And speaking of eye candy, ex-Miss Malaysia Andrea Fonseka makes her feature film debut in Michael Wang's The Carrot Cake Conversations, due out probably in October. Check out the posters, and the teaser!


Really interesting times ahead for local movies! Keep the flag flying, and most importantly, show your support by watching them, instead of throwing potshots based on wild guesses and conjectures. See you at the (local) movies!

The Forbidden Kingdom (功夫之王)

Journey to the New West

Put 2 of the largest Asian stars together in an action comedy may be a no-brainer, but it sure took long for someone to finally greenlight and get the project off and running. But when word was that Jet Li and Jackie Chan were to square off in a Journey to the West type of story, I guess that sent shivers down the spines of their fans, wondering who would play which character, especially the coveted role of the Monkey King. While I shall not reveal it here, it again is safe to say that like match-ups, there are obviously no clear winner, and The Forbidden Kingdom plays it safe too with a cop out of a fight between the two masters.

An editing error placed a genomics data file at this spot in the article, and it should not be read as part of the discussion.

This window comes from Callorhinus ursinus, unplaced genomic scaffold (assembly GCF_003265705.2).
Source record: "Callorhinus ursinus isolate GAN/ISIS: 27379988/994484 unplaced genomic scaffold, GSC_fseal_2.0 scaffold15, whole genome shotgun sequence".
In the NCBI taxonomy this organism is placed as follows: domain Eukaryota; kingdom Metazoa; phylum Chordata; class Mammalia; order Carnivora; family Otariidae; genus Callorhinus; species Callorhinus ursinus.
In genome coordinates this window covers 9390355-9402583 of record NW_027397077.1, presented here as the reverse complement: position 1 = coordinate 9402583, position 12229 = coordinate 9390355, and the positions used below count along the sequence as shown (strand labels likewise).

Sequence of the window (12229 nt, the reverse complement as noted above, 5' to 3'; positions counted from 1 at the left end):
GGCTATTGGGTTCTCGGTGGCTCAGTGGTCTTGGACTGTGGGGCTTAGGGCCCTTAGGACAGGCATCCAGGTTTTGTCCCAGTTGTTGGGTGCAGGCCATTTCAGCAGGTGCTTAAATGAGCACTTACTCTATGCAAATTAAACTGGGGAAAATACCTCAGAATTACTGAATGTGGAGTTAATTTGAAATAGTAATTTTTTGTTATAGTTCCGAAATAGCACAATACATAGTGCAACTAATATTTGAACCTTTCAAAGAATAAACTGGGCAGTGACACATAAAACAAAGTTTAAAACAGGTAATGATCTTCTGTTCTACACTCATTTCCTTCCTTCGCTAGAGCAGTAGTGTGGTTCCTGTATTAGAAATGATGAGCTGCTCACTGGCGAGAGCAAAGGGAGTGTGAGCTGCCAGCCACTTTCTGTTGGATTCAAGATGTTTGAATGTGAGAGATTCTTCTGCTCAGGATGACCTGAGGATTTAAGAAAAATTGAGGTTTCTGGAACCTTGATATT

But surprise, the story did give what fans were after, watching both Li and Chan pit their choreographed skills against each other in nothing short of at least 10 minutes, aided by plenty of wirework, and a variety of parodying moves from classic kung-fu inspired by animals and insects (looks like Kung Fu Panda has been pawned). I thought it was extremely interesting to see Chan employ the use of Drunken Fists, which was utilized by one of the characters he has in his filmography - that of Wong Fei-hung, in which Jet Li made it his own under Tsui Hark's direction of the popular Once Upon a Time in China series. Li though also goes back early into his filmography, and stars as a monk, where a role in Shaolin Temple provided him his first wind at stardom. After that had been done, this works more of a collaborative storyline rather than an adversarial one, with that honours going to Collin Chou (to continue the degrees of separation, he was chosen after Jet Li rejected the role of Seraph in the Matrix sequels), as the envious and devious Jade Warlord, whose cunning saw the stone imprisonment of the Monkey King, in a plot spinoff not quite like the novels and the television series we're so familiar with.